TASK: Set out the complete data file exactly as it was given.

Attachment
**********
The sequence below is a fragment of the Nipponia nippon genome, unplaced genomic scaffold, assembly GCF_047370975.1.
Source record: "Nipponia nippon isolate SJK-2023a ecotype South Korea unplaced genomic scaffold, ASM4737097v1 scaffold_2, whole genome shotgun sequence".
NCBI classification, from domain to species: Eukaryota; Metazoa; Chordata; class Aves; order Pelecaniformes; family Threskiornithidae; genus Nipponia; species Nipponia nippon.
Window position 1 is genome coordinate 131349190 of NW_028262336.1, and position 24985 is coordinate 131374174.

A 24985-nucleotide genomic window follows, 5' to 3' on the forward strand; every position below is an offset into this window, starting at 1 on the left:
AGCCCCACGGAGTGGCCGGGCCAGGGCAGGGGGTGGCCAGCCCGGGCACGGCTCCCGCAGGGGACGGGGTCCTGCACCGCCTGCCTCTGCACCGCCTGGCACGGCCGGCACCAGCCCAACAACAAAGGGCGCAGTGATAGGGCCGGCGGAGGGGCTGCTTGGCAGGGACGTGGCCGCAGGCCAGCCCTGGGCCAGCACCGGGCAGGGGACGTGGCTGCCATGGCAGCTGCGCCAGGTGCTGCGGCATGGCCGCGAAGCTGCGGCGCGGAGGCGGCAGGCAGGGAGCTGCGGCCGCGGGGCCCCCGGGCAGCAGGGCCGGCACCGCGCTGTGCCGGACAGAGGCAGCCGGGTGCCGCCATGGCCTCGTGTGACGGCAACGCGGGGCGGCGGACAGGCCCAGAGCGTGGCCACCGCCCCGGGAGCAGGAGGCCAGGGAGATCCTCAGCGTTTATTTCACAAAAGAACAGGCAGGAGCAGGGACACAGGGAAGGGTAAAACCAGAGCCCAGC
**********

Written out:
The sequence below is a fragment of the Nipponia nippon genome, unplaced genomic scaffold, assembly GCF_047370975.1.
Source record: "Nipponia nippon isolate SJK-2023a ecotype South Korea unplaced genomic scaffold, ASM4737097v1 scaffold_2, whole genome shotgun sequence".
NCBI classification, from domain to species: Eukaryota; Metazoa; Chordata; class Aves; order Pelecaniformes; family Threskiornithidae; genus Nipponia; species Nipponia nippon.
Window position 1 is genome coordinate 131349190 of NW_028262336.1, and position 24985 is coordinate 131374174.

A 24985-nucleotide genomic window follows, 5' to 3' on the forward strand; every position below is an offset into this window, starting at 1 on the left:
AGCCCCACGGAGTGGCCGGGCCAGGGCAGGGGGTGGCCAGCCCGGGCACGGCTCCCGCAGGGGACGGGGTCCTGCACCGCCTGCCTCTGCACCGCCTGGCACGGCCGGCACCAGCCCAACAACAAAGGGCGCAGTGATAGGGCCGGCGGAGGGGCTGCTTGGCAGGGACGTGGCCGCAGGCCAGCCCTGGGCCAGCACCGGGCAGGGGACGTGGCTGCCATGGCAGCTGCGCCAGGTGCTGCGGCATGGCCGCGAAGCTGCGGCGCGGAGGCGGCAGGCAGGGAGCTGCGGCCGCGGGGCCCCCGGGCAGCAGGGCCGGCACCGCGCTGTGCCGGACAGAGGCAGCCGGGTGCCGCCATGGCCTCGTGTGACGGCAACGCGGGGCGGCGGACAGGCCCAGAGCGTGGCCACCGCCCCGGGAGCAGGAGGCCAGGGAGATCCTCAGCGTTTATTTCACAAAAGAACAGGCAGGAGCAGGGACACAGGGAAGGGTAAAACCAGAGCCCAGC